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So Much for Peak Oil
Alaska Just Nearly Doubled its Oil Reserves

A small oil company just discovered a massive new oil field on Alaska’s north coast. Dallas-based Caelus Energy LLC says the field could contain as much as 6 billion barrels of crude, and that one day it could produce 200,000 barrels per day (bpd). The WSJ reports:

[Caelus Energy LLC] says it expects to be able to extract between 1.8 billion and 2.4 billion barrels from the discovery, probably using barges built along the Gulf Coast, then towed to Alaska and permanently sunk in the bay to create man-made drilling islands. […]

That idea likely will generate strong support from a state grappling with plummeting oil revenue. If Alaska can’t find a way to reverse steep declines in its oil production, which are putting the Trans Alaska Pipeline in jeopardy of freezing up, it could face a near-total collapse of the oil industry and its entire economy. Adding new barrels from Smith Bay could extend the pipeline’s life.

Bloomberg points out that this single discovery could have increased Alaska’s known oil reserves by 80 percent. Talk about a windfall, and with the northern state’s crude production is waning, this couldn’t come at a better time.

Of course, this isn’t just encouraging for Alaska, it’s also a boon for U.S. energy security. Low oil prices have led to a slight decline in U.S. oil production from 9.6 million bpd back in June of 2015 down to just below 8.5 million bpd today, as shale producers have been forced to idle their higher-cost projects. The area of Alaska where this new discovery was made typically has a breakeven level of around $40 per barrel, so with oil trading today near $50, the Caelus project should be able to turn a profit.

As good as this is for both Alaska and the United States, it’s a bad sign for other major producers, and more specifically it’s unwelcome news for petrostates like Saudi Arabia and Russia. OPEC intends to cut production at its semiannual meeting in November, but even as it works to constrain the world’s oil supply to set off a price rebound, new discoveries are being made and new projects are coming online. You can find the latest example of this massive global glut off the coast of the United Kingdom, where roughly a dozen tankers are waiting their turn to offload their crude cargoes. The world is awash in oil, and despite the protestations of the delusional “peak oil” movement, that doesn’t look to be changing anytime soon.

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  • Frank Natoli

    A vote for DJT will result in oil companies being permitted to drill. A vote for HRC will result in oil companies being forbidden to drill. Nice that there’s a new find, but the oil under ANWR is also still there. Why isn’t that being drilled?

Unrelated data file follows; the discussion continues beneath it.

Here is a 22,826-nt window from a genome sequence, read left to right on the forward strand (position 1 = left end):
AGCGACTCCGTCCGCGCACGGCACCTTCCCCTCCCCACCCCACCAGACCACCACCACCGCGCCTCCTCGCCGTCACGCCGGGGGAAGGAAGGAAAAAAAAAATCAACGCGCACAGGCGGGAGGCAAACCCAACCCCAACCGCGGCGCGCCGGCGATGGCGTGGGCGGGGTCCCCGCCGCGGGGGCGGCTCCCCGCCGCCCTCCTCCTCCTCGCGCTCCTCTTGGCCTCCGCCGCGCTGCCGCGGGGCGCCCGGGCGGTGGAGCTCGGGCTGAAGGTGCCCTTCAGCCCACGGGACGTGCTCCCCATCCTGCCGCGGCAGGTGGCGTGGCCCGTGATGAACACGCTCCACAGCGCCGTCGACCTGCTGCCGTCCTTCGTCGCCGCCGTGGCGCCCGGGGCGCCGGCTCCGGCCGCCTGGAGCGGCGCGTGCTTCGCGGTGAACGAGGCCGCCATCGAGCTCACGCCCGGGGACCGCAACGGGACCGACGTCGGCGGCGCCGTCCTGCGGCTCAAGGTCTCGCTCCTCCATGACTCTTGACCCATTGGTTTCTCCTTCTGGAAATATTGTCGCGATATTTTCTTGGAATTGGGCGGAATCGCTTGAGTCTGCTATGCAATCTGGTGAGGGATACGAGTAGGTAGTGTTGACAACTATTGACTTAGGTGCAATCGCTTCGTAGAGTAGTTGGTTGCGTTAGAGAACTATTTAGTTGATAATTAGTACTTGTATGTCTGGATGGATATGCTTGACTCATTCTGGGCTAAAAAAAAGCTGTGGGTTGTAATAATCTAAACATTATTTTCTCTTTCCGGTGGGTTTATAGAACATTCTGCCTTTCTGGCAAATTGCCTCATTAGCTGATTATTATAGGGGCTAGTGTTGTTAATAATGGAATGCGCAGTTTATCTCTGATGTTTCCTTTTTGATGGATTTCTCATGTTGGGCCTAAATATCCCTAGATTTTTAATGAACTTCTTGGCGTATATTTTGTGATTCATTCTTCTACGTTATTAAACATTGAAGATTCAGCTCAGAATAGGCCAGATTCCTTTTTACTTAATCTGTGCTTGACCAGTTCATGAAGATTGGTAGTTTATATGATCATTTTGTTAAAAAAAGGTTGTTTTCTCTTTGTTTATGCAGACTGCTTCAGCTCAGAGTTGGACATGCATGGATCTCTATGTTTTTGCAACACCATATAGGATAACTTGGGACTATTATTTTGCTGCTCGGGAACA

• Josephbleau

      I don’t mind saving some squares of the oil patch for the future while we suck dry the overseas pools in low cost periods. The Navy used to have strategic reserves to provide bunker fuel for ships during war but perhaps the nuke navy ended this.

      • Frank Natoli

        The present low cost period will end abruptly if the electorate chooses HRC, who will use the EPA to halt hydraulic fracturing, and put control of supply back in the hands of OPEC. What will your position on ANWR drilling then be? Actually, it doesn’t matter what your position would be, because HRC will not permit drilling in ANWR.

  • Jim__L

    “The world is awash in oil, and despite the protestations of the
    delusional “peak oil” movement, that doesn’t look to be changing anytime
    soon.”

    I’m not a big believer in near-term fusion power, but I’m inclined to think that we’ll have cost-effective fusion before we hit Peak Oil.

    • LarryD

      “they” have been predicting the immanent end of the oil industry, starting within a decade of the birth of the oil industry. I suspect wishful thinking is involved. One thing they keep overlooking, is that when a resource become scarcer than demand, prices rise. When prices rise, some people seek to raise production. Other people look for alternatives. With oil, the technology for finding it, and reaching it, keeps improving. We can now tap oil reservoirs deeper than ever before, economically.

      The original idea that “petrochemicals” were “distilled dinosaurs” was never more than a conjecture. The current theory for the biotic origin of petrochemicals starts with accumulation of organic detritus on the bottoms of warm, shallow seas. The Earth has has a lot of warm, shallow seas. There is also evidence for the abiotic origin of at least some deep oil. Now one knows how much petrochemicals are contained within the Earth. But it’s a lot.

    • f1b0nacc1

      Fusion is the power source of the future….and always will be…
      On the other hand, perhaps the Polywell people will prove me wrong..I hope so!

      • Jim__L

        Comparing the timescale for Fusion and Peak Oil is like a practical application of L’Hopital’s rule… which of these two sums approaches infinity the slowest?

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